Document Type


Peer Reviewed





How do poets and playwrights hack the collective memory, reconfiguring the seemingly rigid narrative of the past in order to release liberatory possibility for the future? Claudia Rankine’s Don’t Let Me Be Lonely: An American Lyric pries open the seemingly fixed narrative of American memory through the staging of a constructed subjectivity. Cornelius Eady’s play Brutal Imagination invites history’s hidden specters into the public view, directly confronting the fissures exposed by Rankine’s (anti)-lyric. M. NourbeSe Philip’s Zong! conjures new ancestors from a wordbank originally used to legally silence/erase marginal humans. By engaging N. Katherine Hayles’ formulations of narrative and dataset, this article reads Rankine, Eady, and Philip as furthering the recombinatory expansion of social memory begun in Rachel Blau DuPlessis’ feminist interventions. Where DuPlessis redirects, these writers creatively hack in McKenzie Wark’s sense of the word, making visible the invisible process of mythologizing, and modeling for critics and readers new paths in time, new worlds of possibility.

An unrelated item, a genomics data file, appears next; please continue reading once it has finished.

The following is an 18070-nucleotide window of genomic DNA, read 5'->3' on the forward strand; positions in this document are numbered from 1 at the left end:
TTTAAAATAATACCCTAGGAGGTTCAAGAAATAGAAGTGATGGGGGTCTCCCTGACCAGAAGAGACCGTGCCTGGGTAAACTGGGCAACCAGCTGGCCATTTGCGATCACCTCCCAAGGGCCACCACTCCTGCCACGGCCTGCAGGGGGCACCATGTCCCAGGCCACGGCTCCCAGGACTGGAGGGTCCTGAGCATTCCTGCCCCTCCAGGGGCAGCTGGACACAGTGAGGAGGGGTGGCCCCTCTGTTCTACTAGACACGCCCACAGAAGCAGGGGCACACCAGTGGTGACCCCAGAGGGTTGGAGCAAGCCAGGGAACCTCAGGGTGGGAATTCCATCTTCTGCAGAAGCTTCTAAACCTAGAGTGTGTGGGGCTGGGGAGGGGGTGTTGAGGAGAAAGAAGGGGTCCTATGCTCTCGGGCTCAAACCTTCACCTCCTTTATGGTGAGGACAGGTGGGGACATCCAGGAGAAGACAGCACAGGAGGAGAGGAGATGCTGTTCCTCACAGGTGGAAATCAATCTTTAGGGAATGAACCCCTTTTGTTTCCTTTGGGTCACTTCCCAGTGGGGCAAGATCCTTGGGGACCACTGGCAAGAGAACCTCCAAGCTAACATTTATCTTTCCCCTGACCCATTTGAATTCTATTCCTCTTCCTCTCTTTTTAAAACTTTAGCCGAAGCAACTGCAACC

Copyright © 2014 Jennifer Shook